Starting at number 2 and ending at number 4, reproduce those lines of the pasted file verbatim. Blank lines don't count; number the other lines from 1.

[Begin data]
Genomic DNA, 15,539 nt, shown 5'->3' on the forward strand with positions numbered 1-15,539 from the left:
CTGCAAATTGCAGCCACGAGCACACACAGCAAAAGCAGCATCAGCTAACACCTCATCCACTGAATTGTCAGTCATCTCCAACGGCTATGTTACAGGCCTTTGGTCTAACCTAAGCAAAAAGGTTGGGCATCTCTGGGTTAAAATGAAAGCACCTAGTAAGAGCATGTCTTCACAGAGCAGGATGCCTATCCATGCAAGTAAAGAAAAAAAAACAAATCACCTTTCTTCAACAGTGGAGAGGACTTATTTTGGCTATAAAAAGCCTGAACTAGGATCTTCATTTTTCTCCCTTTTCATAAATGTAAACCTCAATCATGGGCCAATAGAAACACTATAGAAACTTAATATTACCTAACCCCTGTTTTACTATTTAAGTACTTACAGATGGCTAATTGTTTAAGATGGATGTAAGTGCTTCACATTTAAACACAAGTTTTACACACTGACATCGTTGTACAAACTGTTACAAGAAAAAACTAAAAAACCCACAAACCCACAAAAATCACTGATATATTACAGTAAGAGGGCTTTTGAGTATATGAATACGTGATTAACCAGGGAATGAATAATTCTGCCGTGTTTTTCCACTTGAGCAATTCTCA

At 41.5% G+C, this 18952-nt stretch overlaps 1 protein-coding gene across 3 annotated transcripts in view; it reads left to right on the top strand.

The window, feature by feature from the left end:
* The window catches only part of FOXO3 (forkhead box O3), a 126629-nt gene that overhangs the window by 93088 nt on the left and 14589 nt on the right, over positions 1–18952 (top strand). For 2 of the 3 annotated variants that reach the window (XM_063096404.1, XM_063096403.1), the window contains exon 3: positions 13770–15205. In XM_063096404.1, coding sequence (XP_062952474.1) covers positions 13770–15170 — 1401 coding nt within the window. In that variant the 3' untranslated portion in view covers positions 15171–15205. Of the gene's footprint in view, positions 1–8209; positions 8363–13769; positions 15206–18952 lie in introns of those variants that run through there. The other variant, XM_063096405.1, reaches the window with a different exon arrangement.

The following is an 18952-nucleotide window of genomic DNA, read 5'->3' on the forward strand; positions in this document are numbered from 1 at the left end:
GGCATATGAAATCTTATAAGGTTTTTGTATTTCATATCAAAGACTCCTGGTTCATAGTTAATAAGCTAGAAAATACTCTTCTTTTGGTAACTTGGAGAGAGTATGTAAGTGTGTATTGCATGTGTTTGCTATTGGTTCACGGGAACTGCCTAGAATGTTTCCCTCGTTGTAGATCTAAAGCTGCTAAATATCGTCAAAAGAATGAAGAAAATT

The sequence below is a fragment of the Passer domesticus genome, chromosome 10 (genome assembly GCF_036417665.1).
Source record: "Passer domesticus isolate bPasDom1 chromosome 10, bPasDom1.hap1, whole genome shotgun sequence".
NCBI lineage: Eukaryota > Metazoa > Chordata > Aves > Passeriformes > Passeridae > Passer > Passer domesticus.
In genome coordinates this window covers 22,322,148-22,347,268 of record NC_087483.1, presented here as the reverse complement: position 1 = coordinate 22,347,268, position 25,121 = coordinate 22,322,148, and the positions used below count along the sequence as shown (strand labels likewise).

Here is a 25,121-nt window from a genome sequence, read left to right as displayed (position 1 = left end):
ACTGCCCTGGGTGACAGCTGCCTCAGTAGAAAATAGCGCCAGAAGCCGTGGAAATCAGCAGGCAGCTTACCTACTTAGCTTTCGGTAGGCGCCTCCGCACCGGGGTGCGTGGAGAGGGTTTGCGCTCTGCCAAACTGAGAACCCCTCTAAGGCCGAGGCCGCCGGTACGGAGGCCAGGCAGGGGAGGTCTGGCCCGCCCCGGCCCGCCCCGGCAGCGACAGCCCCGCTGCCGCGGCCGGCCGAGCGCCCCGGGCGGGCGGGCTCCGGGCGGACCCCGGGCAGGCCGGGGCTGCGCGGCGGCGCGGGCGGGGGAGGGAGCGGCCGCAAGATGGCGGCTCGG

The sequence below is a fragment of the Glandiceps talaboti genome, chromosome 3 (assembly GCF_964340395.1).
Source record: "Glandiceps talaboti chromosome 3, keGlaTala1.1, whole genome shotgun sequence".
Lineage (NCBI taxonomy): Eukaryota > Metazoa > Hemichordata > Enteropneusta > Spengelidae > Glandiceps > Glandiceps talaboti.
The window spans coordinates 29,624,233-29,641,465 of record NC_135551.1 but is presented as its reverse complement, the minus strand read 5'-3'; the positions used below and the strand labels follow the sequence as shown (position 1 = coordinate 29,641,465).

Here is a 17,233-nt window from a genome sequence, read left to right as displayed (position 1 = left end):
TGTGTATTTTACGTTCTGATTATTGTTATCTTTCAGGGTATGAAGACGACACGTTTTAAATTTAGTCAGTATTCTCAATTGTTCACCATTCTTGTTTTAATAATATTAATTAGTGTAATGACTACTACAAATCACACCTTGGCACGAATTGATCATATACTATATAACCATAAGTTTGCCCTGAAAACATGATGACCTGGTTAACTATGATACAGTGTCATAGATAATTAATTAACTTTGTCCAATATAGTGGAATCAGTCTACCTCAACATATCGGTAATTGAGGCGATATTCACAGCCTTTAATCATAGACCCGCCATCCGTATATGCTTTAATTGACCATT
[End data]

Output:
CTGCAAATTGCAGCCACGAGCACACACAGCAAAAGCAGCATCAGCTAACACCTCATCCACTGAATTGTCAGTCATCTCCAACGGCTATGTTACAGGCCTTTGGTCTAACCTAAGCAAAAAGGTTGGGCATCTCTGGGTTAAAATGAAAGCACCTAGTAAGAGCATGTCTTCACAGAGCAGGATGCCTATCCATGCAAGTAAAGAAAAAAAAACAAATCACCTTTCTTCAACAGTGGAGAGGACTTATTTTGGCTATAAAAAGCCTGAACTAGGATCTTCATTTTTCTCCCTTTTCATAAATGTAAACCTCAATCATGGGCCAATAGAAACACTATAGAAACTTAATATTACCTAACCCCTGTTTTACTATTTAAGTACTTACAGATGGCTAATTGTTTAAGATGGATGTAAGTGCTTCACATTTAAACACAAGTTTTACACACTGACATCGTTGTACAAACTGTTACAAGAAAAAACTAAAAAACCCACAAACCCACAAAAATCACTGATATATTACAGTAAGAGGGCTTTTGAGTATATGAATACGTGATTAACCAGGGAATGAATAATTCTGCCGTGTTTTTCCACTTGAGCAATTCTCA

At 41.5% G+C, this 18952-nt stretch overlaps 1 protein-coding gene across 3 annotated transcripts in view; it reads left to right on the top strand.

The window, feature by feature from the left end: